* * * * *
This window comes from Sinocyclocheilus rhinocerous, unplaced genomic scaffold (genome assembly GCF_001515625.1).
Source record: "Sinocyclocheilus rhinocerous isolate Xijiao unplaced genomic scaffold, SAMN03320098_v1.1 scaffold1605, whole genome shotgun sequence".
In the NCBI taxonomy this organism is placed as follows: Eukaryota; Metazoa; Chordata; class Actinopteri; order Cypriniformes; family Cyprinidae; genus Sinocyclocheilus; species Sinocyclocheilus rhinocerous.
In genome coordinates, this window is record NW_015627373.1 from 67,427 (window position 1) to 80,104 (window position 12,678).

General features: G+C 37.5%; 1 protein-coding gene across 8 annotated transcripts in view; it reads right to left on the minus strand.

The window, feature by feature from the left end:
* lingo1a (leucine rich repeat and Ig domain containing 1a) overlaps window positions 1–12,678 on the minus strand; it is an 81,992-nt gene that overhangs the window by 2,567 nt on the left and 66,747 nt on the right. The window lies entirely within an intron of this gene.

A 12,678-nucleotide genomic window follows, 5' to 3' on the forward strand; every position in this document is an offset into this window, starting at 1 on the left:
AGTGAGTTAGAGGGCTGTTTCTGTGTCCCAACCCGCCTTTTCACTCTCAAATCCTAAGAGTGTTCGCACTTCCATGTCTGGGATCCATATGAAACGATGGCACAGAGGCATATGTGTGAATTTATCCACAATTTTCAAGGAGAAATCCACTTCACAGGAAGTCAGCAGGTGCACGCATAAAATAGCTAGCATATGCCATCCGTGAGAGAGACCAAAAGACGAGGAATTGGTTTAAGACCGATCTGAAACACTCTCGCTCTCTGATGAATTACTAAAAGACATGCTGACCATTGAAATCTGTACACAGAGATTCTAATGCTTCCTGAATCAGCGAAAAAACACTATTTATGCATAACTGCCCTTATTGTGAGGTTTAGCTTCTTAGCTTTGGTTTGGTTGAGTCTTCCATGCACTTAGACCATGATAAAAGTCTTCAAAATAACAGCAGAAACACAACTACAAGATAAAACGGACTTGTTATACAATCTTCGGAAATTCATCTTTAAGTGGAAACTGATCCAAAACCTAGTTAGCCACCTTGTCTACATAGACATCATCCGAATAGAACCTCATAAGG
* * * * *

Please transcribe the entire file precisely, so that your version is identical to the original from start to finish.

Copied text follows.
This window comes from Sinocyclocheilus rhinocerous, unplaced genomic scaffold (genome assembly GCF_001515625.1).
Source record: "Sinocyclocheilus rhinocerous isolate Xijiao unplaced genomic scaffold, SAMN03320098_v1.1 scaffold1605, whole genome shotgun sequence".
In the NCBI taxonomy this organism is placed as follows: Eukaryota; Metazoa; Chordata; class Actinopteri; order Cypriniformes; family Cyprinidae; genus Sinocyclocheilus; species Sinocyclocheilus rhinocerous.
In genome coordinates, this window is record NW_015627373.1 from 67,427 (window position 1) to 80,104 (window position 12,678).

General features: G+C 37.5%; 1 protein-coding gene across 8 annotated transcripts in view; it reads right to left on the minus strand.

The window, feature by feature from the left end:
* lingo1a (leucine rich repeat and Ig domain containing 1a) overlaps window positions 1–12,678 on the minus strand; it is an 81,992-nt gene that overhangs the window by 2,567 nt on the left and 66,747 nt on the right. The window lies entirely within an intron of this gene.

A 12,678-nucleotide genomic window follows, 5' to 3' on the forward strand; every position in this document is an offset into this window, starting at 1 on the left:
AGTGAGTTAGAGGGCTGTTTCTGTGTCCCAACCCGCCTTTTCACTCTCAAATCCTAAGAGTGTTCGCACTTCCATGTCTGGGATCCATATGAAACGATGGCACAGAGGCATATGTGTGAATTTATCCACAATTTTCAAGGAGAAATCCACTTCACAGGAAGTCAGCAGGTGCACGCATAAAATAGCTAGCATATGCCATCCGTGAGAGAGACCAAAAGACGAGGAATTGGTTTAAGACCGATCTGAAACACTCTCGCTCTCTGATGAATTACTAAAAGACATGCTGACCATTGAAATCTGTACACAGAGATTCTAATGCTTCCTGAATCAGCGAAAAAACACTATTTATGCATAACTGCCCTTATTGTGAGGTTTAGCTTCTTAGCTTTGGTTTGGTTGAGTCTTCCATGCACTTAGACCATGATAAAAGTCTTCAAAATAACAGCAGAAACACAACTACAAGATAAAACGGACTTGTTATACAATCTTCGGAAATTCATCTTTAAGTGGAAACTGATCCAAAACCTAGTTAGCCACCTTGTCTACATAGACATCATCCGAATAGAACCTCATAAGG